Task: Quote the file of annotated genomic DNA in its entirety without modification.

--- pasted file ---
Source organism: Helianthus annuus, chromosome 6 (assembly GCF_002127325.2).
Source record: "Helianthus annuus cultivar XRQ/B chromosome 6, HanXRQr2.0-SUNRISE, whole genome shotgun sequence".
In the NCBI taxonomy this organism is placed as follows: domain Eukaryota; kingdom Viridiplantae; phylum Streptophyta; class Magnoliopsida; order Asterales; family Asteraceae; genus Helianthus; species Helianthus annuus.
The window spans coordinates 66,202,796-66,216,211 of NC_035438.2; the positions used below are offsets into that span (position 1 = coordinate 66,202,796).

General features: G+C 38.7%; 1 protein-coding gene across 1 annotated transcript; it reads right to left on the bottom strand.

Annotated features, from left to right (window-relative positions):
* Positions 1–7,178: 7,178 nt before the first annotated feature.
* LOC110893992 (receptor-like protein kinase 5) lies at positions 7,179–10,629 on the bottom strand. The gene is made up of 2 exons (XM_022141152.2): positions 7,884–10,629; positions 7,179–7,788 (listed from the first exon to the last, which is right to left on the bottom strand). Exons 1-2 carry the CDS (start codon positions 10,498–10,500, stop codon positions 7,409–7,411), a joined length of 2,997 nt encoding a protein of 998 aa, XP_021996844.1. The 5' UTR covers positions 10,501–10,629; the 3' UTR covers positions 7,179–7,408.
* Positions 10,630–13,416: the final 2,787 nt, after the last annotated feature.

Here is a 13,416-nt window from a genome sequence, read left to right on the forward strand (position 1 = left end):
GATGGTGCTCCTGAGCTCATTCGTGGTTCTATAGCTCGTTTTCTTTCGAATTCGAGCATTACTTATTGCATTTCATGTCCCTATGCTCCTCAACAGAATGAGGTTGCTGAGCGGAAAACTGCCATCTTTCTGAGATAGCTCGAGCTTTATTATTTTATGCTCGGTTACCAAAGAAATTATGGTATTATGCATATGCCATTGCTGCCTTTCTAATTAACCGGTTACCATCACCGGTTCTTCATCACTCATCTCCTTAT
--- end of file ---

Source organism: Helianthus annuus, chromosome 6 (assembly GCF_002127325.2).
Source record: "Helianthus annuus cultivar XRQ/B chromosome 6, HanXRQr2.0-SUNRISE, whole genome shotgun sequence".
In the NCBI taxonomy this organism is placed as follows: domain Eukaryota; kingdom Viridiplantae; phylum Streptophyta; class Magnoliopsida; order Asterales; family Asteraceae; genus Helianthus; species Helianthus annuus.
The window spans coordinates 66,202,796-66,216,211 of NC_035438.2; the positions used below are offsets into that span (position 1 = coordinate 66,202,796).

General features: G+C 38.7%; 1 protein-coding gene across 1 annotated transcript; it reads right to left on the bottom strand.

Annotated features, from left to right (window-relative positions):
* Positions 1–7,178: 7,178 nt before the first annotated feature.
* LOC110893992 (receptor-like protein kinase 5) lies at positions 7,179–10,629 on the bottom strand. The gene is made up of 2 exons (XM_022141152.2): positions 7,884–10,629; positions 7,179–7,788 (listed from the first exon to the last, which is right to left on the bottom strand). Exons 1-2 carry the CDS (start codon positions 10,498–10,500, stop codon positions 7,409–7,411), a joined length of 2,997 nt encoding a protein of 998 aa, XP_021996844.1. The 5' UTR covers positions 10,501–10,629; the 3' UTR covers positions 7,179–7,408.
* Positions 10,630–13,416: the final 2,787 nt, after the last annotated feature.

Here is a 13,416-nt window from a genome sequence, read left to right on the forward strand (position 1 = left end):
GATGGTGCTCCTGAGCTCATTCGTGGTTCTATAGCTCGTTTTCTTTCGAATTCGAGCATTACTTATTGCATTTCATGTCCCTATGCTCCTCAACAGAATGAGGTTGCTGAGCGGAAAACTGCCATCTTTCTGAGATAGCTCGAGCTTTATTATTTTATGCTCGGTTACCAAAGAAATTATGGTATTATGCATATGCCATTGCTGCCTTTCTAATTAACCGGTTACCATCACCGGTTCTTCATCACTCATCTCCTTAT